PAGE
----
Bankruptcy is meant to give you a fresh start by helping you with your debts. Depending on the type of bankruptcy you file, those debts may be wiped out, or you may repay them over time according to a court-approved payment plan. In either case, a main concern in any bankruptcy is fair treatment of your creditors.
The bankruptcy laws give bankruptcy trustees tools to help make sure your creditors are treated fairly. One is the ability to void or set aside certain transfers of and liens against your property. Bankruptcy debtors and creditors alike should know how these avoidance powers work.
Avoidance Actions and Powers
A trustee files an avoidance action or proceeding to set aside or avoid a transaction. It's a special legal action where the trustee asks the court to undo or invalidate, among other things, transfers of or liens against your property that may have popped up before or after you filed for bankruptcy.
The bankruptcy strong-arm statute gives a trustee the power to step into some of your creditors' shoes to undo a transaction so that all of your creditors can benefit. The statute covers a few possible situations, but it's most commonly used in three: unperfected liens on personal property, real property transactions and unsecured creditors' claims.
At the time you file for bankruptcy, the trustee is treated as someone with a judicial lien against your personal property, even though the trustee doesn't really in fact have such a lien. A judicial lien is one authorized by a court, such as one to enforce payment of a court judgment against you. It's a strong lien and has high priority in a bankruptcy.
If a creditor with a lien against your property doesn't perfect its lien, or perfects it improperly, before you file for bankruptcy, the trustee can avoid it. The process for perfecting liens is set by the laws in your state. For example, say you borrow money from a bank and use your boat as collateral. You later file for bankruptcy. If the bank's lien on the boat isn't perfected at the time you file for bankruptcy, the trustee can avoid it.
The net effect is that the boat can be used to pay the claims of all of your unsecured creditors. The bank will likely get a share, but not nearly as much as it would have been paid if it had perfected its lien against the boat.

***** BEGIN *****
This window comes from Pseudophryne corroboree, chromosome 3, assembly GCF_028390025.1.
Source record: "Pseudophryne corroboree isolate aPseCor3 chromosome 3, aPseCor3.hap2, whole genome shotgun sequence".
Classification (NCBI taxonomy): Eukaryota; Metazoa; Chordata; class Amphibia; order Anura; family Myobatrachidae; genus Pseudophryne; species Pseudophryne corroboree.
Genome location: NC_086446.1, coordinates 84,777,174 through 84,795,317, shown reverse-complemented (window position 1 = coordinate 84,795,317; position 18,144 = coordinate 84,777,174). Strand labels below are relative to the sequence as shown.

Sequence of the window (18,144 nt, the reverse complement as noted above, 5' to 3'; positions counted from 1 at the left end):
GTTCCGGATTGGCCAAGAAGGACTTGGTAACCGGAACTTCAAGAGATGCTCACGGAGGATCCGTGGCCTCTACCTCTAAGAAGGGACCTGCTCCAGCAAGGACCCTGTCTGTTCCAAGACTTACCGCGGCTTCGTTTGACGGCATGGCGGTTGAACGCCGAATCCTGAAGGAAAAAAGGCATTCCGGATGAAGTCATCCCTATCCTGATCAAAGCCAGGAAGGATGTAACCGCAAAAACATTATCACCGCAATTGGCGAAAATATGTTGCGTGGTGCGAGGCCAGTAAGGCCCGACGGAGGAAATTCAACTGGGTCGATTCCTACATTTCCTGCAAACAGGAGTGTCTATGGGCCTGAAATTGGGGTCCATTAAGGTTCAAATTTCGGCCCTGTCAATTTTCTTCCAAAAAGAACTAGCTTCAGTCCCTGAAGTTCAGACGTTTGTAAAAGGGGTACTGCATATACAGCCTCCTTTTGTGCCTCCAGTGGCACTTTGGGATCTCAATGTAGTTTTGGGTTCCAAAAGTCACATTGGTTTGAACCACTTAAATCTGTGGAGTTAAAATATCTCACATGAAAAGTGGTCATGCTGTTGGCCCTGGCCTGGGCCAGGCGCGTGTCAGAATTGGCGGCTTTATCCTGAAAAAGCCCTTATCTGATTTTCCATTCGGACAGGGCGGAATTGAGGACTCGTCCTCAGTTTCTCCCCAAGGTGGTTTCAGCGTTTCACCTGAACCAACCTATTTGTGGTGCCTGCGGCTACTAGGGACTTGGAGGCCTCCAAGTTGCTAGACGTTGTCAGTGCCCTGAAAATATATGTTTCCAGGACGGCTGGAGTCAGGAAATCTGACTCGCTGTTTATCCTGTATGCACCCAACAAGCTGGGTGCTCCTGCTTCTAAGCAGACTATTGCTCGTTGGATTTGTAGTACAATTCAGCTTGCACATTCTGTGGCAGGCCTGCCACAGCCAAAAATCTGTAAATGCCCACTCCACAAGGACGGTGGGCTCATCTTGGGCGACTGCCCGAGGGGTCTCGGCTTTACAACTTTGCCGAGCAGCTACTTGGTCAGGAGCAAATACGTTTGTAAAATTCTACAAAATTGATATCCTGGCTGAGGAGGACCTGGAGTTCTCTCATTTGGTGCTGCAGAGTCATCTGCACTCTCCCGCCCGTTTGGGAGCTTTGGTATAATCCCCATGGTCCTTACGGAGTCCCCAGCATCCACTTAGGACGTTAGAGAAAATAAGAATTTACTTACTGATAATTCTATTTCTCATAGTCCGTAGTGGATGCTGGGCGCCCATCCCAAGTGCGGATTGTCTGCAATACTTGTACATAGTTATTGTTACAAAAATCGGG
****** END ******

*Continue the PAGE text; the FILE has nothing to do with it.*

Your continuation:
Real Property Transfers
Nearly the same thing happens when it comes to real property. When you file for bankruptcy, the strong-arm statute makes the trustee a bona fide purchaser of real property. As such, the trustee can avoid a mortgage or deed of trust on your real property if it wasn't properly recorded before you filed for bankruptcy.
For example, say that several months before you filed for bankruptcy you bought some land as an investment and gave a bank a mortgage. The bank didn't record the mortgage in the county records office where the land is located. So, someone who was looking to buy the land probably wouldn't find the bank's mortgage and wouldn't know about its claim. It doesn't matter that your land wasn't in fact for sale!
Again, the trustee can avoid the mortgage, and the land can be used to pay your unsecured creditors' claims.
Using the same bankruptcy statute, the trustee can stand in the shoes of a real, identifiable unsecured creditor if that creditor could have raised a state law claim against you.
The most common example is a fraudulent conveyance. In practically every state, if you transfer money or property to someone else with the intention of frustrating, hindering or delaying a creditor's efforts to collect a debt you owe, the creditor can ask a court to undo the transfer. The trustee can step into that creditor's shoes and do the same.
For example, say you've made the decision to file for bankruptcy, and a few months before filing, you give all your money and assets to your spouse as a "gift." You then file for bankruptcy before your creditors discover the transfer and before they can file a lawsuit against you. The trustee can step in and have the transfer set aside. The property and assets can then be used to pay all of your unsecured creditors' claims.
The trustee, however, has to identify a real unsecured creditor who was harmed by the transfer. This makes it different than the other two situations where the trustee steps into the shoes of a hypothetical lien holder or bona fide purchaser.
When Will a Trustee Use the Strong-Arm Statute?
As a practical matter, trustees won't use the strong-arm powers unless there's a significant amount of money or property at stake. It's not worth the time and expense of an avoidance action to go after something that won't benefit most if not all creditors. So, trustees typically look very carefully at real estate mortgages and liens on major personal property items, like cars and business equipment.
The trustee's duty is to protect creditors, and they'll do that even if it costs some creditors dearly, or even if it costs you. After all, voided liens and transfers can mean the loss of property or higher repayments for you.
Both creditors and bankruptcy debtors can take steps to protect themselves. Creditors should make sure their security interests are in order. Debtors should check with their attorneys before transferring or encumbering property before filing, and should tell their attorneys about any irregularities they may notice in liens and mortgages.
Questions for Your Attorney
- Is a trustee appointed in every bankruptcy case?
- Can I use the strong-arm law if a trustee refuses to?
- Can a trustee reopen a bankruptcy case to use the strong-arm law?
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